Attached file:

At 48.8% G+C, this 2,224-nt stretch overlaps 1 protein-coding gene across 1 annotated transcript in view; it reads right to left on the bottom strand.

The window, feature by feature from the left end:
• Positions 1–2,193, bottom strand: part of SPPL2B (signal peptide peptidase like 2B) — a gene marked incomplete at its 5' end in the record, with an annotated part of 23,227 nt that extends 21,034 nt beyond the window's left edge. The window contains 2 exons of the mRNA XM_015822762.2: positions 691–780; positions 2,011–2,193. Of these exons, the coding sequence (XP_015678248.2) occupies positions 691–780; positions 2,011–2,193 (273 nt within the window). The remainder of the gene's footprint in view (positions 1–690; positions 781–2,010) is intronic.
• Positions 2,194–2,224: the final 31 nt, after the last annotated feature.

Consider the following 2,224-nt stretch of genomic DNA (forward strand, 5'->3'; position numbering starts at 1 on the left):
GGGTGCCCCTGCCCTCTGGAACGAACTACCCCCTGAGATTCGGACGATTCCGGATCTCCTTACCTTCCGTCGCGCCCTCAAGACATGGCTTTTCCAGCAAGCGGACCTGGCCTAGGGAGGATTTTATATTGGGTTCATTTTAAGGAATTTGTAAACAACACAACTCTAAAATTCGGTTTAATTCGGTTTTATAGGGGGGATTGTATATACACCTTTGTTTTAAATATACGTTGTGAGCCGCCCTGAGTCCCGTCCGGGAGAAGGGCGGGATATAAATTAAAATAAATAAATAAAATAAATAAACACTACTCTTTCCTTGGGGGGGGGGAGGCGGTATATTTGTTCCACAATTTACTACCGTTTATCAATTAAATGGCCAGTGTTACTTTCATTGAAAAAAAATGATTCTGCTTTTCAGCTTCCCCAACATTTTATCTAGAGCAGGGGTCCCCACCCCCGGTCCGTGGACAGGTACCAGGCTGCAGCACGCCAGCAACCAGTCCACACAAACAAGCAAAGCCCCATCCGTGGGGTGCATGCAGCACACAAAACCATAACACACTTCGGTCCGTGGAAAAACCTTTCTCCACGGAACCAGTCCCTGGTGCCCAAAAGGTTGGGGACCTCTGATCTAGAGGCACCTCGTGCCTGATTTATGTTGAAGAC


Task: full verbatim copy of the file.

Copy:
At 48.8% G+C, this 2,224-nt stretch overlaps 1 protein-coding gene across 1 annotated transcript in view; it reads right to left on the bottom strand.

The window, feature by feature from the left end:
• Positions 1–2,193, bottom strand: part of SPPL2B (signal peptide peptidase like 2B) — a gene marked incomplete at its 5' end in the record, with an annotated part of 23,227 nt that extends 21,034 nt beyond the window's left edge. The window contains 2 exons of the mRNA XM_015822762.2: positions 691–780; positions 2,011–2,193. Of these exons, the coding sequence (XP_015678248.2) occupies positions 691–780; positions 2,011–2,193 (273 nt within the window). The remainder of the gene's footprint in view (positions 1–690; positions 781–2,010) is intronic.
• Positions 2,194–2,224: the final 31 nt, after the last annotated feature.

Consider the following 2,224-nt stretch of genomic DNA (forward strand, 5'->3'; position numbering starts at 1 on the left):
GGGTGCCCCTGCCCTCTGGAACGAACTACCCCCTGAGATTCGGACGATTCCGGATCTCCTTACCTTCCGTCGCGCCCTCAAGACATGGCTTTTCCAGCAAGCGGACCTGGCCTAGGGAGGATTTTATATTGGGTTCATTTTAAGGAATTTGTAAACAACACAACTCTAAAATTCGGTTTAATTCGGTTTTATAGGGGGGATTGTATATACACCTTTGTTTTAAATATACGTTGTGAGCCGCCCTGAGTCCCGTCCGGGAGAAGGGCGGGATATAAATTAAAATAAATAAATAAAATAAATAAACACTACTCTTTCCTTGGGGGGGGGGAGGCGGTATATTTGTTCCACAATTTACTACCGTTTATCAATTAAATGGCCAGTGTTACTTTCATTGAAAAAAAATGATTCTGCTTTTCAGCTTCCCCAACATTTTATCTAGAGCAGGGGTCCCCACCCCCGGTCCGTGGACAGGTACCAGGCTGCAGCACGCCAGCAACCAGTCCACACAAACAAGCAAAGCCCCATCCGTGGGGTGCATGCAGCACACAAAACCATAACACACTTCGGTCCGTGGAAAAACCTTTCTCCACGGAACCAGTCCCTGGTGCCCAAAAGGTTGGGGACCTCTGATCTAGAGGCACCTCGTGCCTGATTTATGTTGAAGAC